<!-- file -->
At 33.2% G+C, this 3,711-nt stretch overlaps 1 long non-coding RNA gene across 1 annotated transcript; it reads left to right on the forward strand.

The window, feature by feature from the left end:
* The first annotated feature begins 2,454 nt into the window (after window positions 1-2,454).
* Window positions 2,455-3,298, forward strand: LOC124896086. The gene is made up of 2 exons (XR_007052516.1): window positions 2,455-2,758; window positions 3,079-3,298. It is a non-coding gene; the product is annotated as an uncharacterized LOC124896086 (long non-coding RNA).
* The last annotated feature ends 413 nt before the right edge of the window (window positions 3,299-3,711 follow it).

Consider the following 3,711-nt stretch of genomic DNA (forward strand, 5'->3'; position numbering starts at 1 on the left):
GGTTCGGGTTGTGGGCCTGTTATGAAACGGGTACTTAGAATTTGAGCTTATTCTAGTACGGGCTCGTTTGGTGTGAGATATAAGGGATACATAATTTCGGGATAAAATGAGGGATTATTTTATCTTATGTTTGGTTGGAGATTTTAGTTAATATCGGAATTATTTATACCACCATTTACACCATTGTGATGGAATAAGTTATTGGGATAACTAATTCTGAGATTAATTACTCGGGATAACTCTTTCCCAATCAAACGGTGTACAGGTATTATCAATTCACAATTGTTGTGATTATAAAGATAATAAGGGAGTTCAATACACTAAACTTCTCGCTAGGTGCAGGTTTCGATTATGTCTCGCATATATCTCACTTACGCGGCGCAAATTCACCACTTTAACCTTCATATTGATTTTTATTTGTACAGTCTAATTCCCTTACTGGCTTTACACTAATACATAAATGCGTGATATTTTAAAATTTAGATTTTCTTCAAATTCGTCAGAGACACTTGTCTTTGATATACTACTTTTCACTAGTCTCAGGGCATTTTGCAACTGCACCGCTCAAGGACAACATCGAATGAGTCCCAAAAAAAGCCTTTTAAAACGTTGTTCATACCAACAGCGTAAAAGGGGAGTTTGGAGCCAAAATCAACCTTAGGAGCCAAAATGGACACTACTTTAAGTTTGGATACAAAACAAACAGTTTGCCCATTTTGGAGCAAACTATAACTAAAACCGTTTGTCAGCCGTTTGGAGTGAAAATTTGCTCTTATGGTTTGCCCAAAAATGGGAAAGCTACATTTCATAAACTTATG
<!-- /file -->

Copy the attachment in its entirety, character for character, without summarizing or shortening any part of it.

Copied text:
At 33.2% G+C, this 3,711-nt stretch overlaps 1 long non-coding RNA gene across 1 annotated transcript; it reads left to right on the forward strand.

The window, feature by feature from the left end:
* The first annotated feature begins 2,454 nt into the window (after window positions 1-2,454).
* Window positions 2,455-3,298, forward strand: LOC124896086. The gene is made up of 2 exons (XR_007052516.1): window positions 2,455-2,758; window positions 3,079-3,298. It is a non-coding gene; the product is annotated as an uncharacterized LOC124896086 (long non-coding RNA).
* The last annotated feature ends 413 nt before the right edge of the window (window positions 3,299-3,711 follow it).

Consider the following 3,711-nt stretch of genomic DNA (forward strand, 5'->3'; position numbering starts at 1 on the left):
GGTTCGGGTTGTGGGCCTGTTATGAAACGGGTACTTAGAATTTGAGCTTATTCTAGTACGGGCTCGTTTGGTGTGAGATATAAGGGATACATAATTTCGGGATAAAATGAGGGATTATTTTATCTTATGTTTGGTTGGAGATTTTAGTTAATATCGGAATTATTTATACCACCATTTACACCATTGTGATGGAATAAGTTATTGGGATAACTAATTCTGAGATTAATTACTCGGGATAACTCTTTCCCAATCAAACGGTGTACAGGTATTATCAATTCACAATTGTTGTGATTATAAAGATAATAAGGGAGTTCAATACACTAAACTTCTCGCTAGGTGCAGGTTTCGATTATGTCTCGCATATATCTCACTTACGCGGCGCAAATTCACCACTTTAACCTTCATATTGATTTTTATTTGTACAGTCTAATTCCCTTACTGGCTTTACACTAATACATAAATGCGTGATATTTTAAAATTTAGATTTTCTTCAAATTCGTCAGAGACACTTGTCTTTGATATACTACTTTTCACTAGTCTCAGGGCATTTTGCAACTGCACCGCTCAAGGACAACATCGAATGAGTCCCAAAAAAAGCCTTTTAAAACGTTGTTCATACCAACAGCGTAAAAGGGGAGTTTGGAGCCAAAATCAACCTTAGGAGCCAAAATGGACACTACTTTAAGTTTGGATACAAAACAAACAGTTTGCCCATTTTGGAGCAAACTATAACTAAAACCGTTTGTCAGCCGTTTGGAGTGAAAATTTGCTCTTATGGTTTGCCCAAAAATGGGAAAGCTACATTTCATAAACTTATG